Selective Listening: Notes from the desk of the General Manager, August 2015.
Now that’s what we call a BM*!
Because I have a very TOP LEVEL and (let’s just say…) incisive understanding of the contents of my email inbox, I was recently made aware of an interesting and modest experiment in music distribution put together by a musical trio from Minneapolis called The Hand, whose members have all done or still do time in other bands and whose mean age is 46 (approximately 750 in band years, and near-certain assurance of their lifelong anonymity). You can read all about it yourself here. And, this thing is interesting for a bunch of reasons, not least of which is the following description, which, to me, seems like a pretty good raison d’être for any band or any record label still standing, and one which we’d unabashedly steal or co-opt were we not, at some root, dna-type level, constitutionally unable to full-stop commit to anything so definite and old guard as a mission statement.
It goes like this:
“we promise to never put up anything we don’t think is worth $4, and to try not to be boring and/or behave like “professional musicians” with a “career” (because we’re not and we don’t). you promise to not....i dunno, be an asshole about the whole thing.”
Not at all coincidentally (because it was only his email to me on the subject which managed to disrupt my usual laser-ish focus on important business-related matters here in the professional music business), I am familiar with one of the folks responsible for this thing: it’s our old friend Zak Sally! Zak is probably best known to you for playing bass in Low for 10 or 12 years. He is further known to me as one of those people who provide plain evidence of my own laziness in way that is frustratingly difficult to ignore (and I have tried…). In addition to his time spent in Low, and doing stuff with The Hand, he’s also a cartoonist, a comics art professor, runs his own small publishing company, and put together an upcoming 2-day festival of independent culture called Autoptic. All this in addition to being a parent, spouse, and exceptionally solid dude. I’m sure there’s more, but I already feel badly enough about myself.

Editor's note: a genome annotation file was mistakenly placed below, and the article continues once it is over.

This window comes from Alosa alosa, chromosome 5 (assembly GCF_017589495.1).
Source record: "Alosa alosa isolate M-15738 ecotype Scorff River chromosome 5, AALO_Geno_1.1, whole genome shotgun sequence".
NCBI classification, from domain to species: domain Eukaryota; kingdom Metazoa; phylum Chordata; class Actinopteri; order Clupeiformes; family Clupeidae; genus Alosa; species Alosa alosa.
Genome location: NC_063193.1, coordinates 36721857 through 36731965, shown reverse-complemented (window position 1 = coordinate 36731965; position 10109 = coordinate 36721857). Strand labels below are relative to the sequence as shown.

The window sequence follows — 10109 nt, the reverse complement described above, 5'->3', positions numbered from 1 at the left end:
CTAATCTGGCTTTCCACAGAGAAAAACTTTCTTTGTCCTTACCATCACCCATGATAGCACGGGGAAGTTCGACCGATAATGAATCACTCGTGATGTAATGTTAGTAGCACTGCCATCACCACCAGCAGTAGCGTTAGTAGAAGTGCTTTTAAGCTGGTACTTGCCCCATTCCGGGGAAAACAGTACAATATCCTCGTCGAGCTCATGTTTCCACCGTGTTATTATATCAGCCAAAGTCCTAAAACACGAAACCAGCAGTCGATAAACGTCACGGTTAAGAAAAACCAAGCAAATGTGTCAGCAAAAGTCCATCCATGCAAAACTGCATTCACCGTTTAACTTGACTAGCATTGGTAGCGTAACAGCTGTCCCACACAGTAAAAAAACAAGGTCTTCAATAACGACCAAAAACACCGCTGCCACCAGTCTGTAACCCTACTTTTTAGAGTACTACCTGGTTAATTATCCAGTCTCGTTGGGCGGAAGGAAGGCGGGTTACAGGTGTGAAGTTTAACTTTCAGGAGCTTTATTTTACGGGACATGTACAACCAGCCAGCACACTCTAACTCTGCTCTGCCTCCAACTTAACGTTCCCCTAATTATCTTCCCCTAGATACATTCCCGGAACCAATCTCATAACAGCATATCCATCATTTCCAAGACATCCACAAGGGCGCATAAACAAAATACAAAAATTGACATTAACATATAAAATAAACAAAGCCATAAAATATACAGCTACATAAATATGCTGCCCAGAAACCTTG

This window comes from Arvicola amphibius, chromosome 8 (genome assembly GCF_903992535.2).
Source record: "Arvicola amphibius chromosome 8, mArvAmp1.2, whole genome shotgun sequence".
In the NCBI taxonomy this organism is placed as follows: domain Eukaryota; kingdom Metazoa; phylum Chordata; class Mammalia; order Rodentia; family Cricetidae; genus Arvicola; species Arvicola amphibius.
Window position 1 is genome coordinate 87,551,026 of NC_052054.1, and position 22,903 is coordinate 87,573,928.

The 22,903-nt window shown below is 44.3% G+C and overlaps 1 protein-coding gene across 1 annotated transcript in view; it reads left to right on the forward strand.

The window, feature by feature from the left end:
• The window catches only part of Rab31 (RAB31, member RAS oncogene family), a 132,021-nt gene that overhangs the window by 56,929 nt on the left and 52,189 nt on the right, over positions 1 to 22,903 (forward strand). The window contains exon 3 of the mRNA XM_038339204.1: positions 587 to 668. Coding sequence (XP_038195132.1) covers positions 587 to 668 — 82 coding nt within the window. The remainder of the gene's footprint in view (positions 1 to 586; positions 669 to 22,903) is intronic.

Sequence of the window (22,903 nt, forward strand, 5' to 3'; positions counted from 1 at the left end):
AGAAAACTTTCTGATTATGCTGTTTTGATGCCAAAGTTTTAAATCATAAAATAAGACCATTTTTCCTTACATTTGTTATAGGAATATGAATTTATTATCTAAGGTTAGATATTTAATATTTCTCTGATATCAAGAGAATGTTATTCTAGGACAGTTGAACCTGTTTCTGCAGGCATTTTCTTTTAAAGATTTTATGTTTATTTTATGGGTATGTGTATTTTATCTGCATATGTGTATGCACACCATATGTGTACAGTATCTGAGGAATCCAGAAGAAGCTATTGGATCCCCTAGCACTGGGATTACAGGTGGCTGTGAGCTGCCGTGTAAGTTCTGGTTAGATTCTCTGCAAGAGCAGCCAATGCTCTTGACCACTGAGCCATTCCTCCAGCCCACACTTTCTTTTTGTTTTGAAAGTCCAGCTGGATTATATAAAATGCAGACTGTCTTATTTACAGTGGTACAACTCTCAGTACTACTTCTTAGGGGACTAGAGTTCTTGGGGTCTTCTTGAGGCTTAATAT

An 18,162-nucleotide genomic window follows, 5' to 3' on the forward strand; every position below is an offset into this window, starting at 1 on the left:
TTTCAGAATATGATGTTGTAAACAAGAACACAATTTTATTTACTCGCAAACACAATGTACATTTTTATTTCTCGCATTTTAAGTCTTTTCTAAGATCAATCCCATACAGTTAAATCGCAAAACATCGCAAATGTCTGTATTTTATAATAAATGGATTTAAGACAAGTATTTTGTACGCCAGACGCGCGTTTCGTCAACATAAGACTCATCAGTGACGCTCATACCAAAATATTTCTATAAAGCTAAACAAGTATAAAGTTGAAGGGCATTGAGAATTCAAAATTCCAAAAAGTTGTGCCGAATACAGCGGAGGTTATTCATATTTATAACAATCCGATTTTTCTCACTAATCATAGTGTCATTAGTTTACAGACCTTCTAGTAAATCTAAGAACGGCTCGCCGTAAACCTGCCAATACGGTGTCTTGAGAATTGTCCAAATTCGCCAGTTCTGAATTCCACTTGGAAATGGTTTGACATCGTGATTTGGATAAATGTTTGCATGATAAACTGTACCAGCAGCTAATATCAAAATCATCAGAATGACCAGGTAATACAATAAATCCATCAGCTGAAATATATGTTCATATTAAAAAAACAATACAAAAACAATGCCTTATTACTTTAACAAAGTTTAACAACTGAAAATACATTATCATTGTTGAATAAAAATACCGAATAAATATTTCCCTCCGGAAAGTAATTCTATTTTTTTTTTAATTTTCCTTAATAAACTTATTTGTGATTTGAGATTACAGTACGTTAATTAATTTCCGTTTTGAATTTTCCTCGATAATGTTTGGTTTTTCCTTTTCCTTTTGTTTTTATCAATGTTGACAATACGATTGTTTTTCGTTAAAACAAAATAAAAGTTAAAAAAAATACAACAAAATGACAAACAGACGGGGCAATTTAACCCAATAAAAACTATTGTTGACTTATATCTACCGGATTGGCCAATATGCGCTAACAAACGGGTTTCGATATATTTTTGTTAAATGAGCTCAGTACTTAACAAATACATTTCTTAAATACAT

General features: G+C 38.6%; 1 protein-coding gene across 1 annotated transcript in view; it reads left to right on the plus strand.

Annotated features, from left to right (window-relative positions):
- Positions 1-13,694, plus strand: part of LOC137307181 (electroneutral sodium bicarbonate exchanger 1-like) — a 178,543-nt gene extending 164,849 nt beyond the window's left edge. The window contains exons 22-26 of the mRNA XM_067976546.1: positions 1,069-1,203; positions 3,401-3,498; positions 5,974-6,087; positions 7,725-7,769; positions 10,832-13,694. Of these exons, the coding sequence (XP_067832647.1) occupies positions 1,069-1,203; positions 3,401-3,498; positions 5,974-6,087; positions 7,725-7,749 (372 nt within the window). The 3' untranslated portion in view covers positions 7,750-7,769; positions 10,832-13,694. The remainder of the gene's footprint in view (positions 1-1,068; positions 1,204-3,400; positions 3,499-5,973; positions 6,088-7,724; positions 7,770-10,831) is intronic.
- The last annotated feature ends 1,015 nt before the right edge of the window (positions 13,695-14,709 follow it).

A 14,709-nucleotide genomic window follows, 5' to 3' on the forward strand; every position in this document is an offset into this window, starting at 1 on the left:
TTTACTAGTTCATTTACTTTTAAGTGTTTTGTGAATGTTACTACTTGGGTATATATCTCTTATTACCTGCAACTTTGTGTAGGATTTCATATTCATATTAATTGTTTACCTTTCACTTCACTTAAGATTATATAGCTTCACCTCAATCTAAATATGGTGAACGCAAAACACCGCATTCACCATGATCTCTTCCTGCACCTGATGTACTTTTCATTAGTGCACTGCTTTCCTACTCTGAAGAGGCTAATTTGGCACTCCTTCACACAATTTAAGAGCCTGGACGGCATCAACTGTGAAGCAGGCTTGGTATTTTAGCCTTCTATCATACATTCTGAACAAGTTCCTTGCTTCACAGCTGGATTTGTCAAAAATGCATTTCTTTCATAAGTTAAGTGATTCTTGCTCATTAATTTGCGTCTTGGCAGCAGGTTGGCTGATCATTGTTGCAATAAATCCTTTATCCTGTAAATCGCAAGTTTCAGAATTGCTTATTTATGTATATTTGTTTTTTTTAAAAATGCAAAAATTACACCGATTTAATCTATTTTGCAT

Relatedly! Low, the other very excellent MN-based band mentioned above (whose records it is our good fortune to release unto the world bearing the Sub Pop imprimatur of occasional quality), have a top-notch, BJ Burton-produced new album called Ones and Sixes, coming out in September. We have released a song or songs (who knows?) from this record as clear proof of that aforementioned top-notch-ed-ness. Please listen, love, buy, stream, or otherwise consume, won’t you?
But I digress mid-digression…
What I’m going to go ahead and charitably refer to as my point here is that a good business model, like the one that The Hand put together, is increasingly difficult to find. Why, even seasoned music professionals, like those who I’m told work here at Sub Pop Records, occasionally falter. And here’s where a couple of illustrative examples might fit nicely:
- As it happens and in spite of what we recall as countless magazine articles on the great, cresting popularity of the cupcake trend of the recent past, people are largely unwilling to pay $15.98 for a cupcake with a download code for a full album of mp3s, and this is especially true, to a degree that borders on discriminatory, if your company does not just outright excel at baking or food safety standards compliance.
- Same with sliders!
- Though nearly every single software developer who has ever cold-called and then set up a meeting with us [or… my boss, which I then had to attend when she bailed for more interesting or relevant uses of her time,] has practically, though not exactly, in so many words, GUARANTEED us that just having an app, regardless of what that app might do, is a disruptive, game-changing, fucking RAINMAKER, we have come to learn that there are shockingly few people interested in GrungeSquish-ing a selfie at $1.29 a pop.
- Suffice it to say that we were profoundly surprised to learn, only after pouring great, pornographic sums of money into the much-ballyhooed new SAP streaming service for MIDI-fied music, that today’s savvy music consumers expect or even demand more than one album from the catalog of such a streaming service. Further suffice it to say that SAP still seems marginally more interesting than Pono.
As a company which has overtly (for a carefree, golden time before the Business Affairs Dept. noticed…) declared ourselves “Going Out of Business Since 1988,” it’s probable we’re not anyone’s first source of insight on how to navigate the complicated mess of the music business ca. right about now. That’s probably for the best and anyway, who cares?
As long as there are outfits like The Hand coming up with great, innovative BMs (and we occasionally wake up long enough to steal their ideas), it’s alright. We can have our cupcake and listen to it, too.
*With “BM,” of course, I mean to evoke “Business Model.”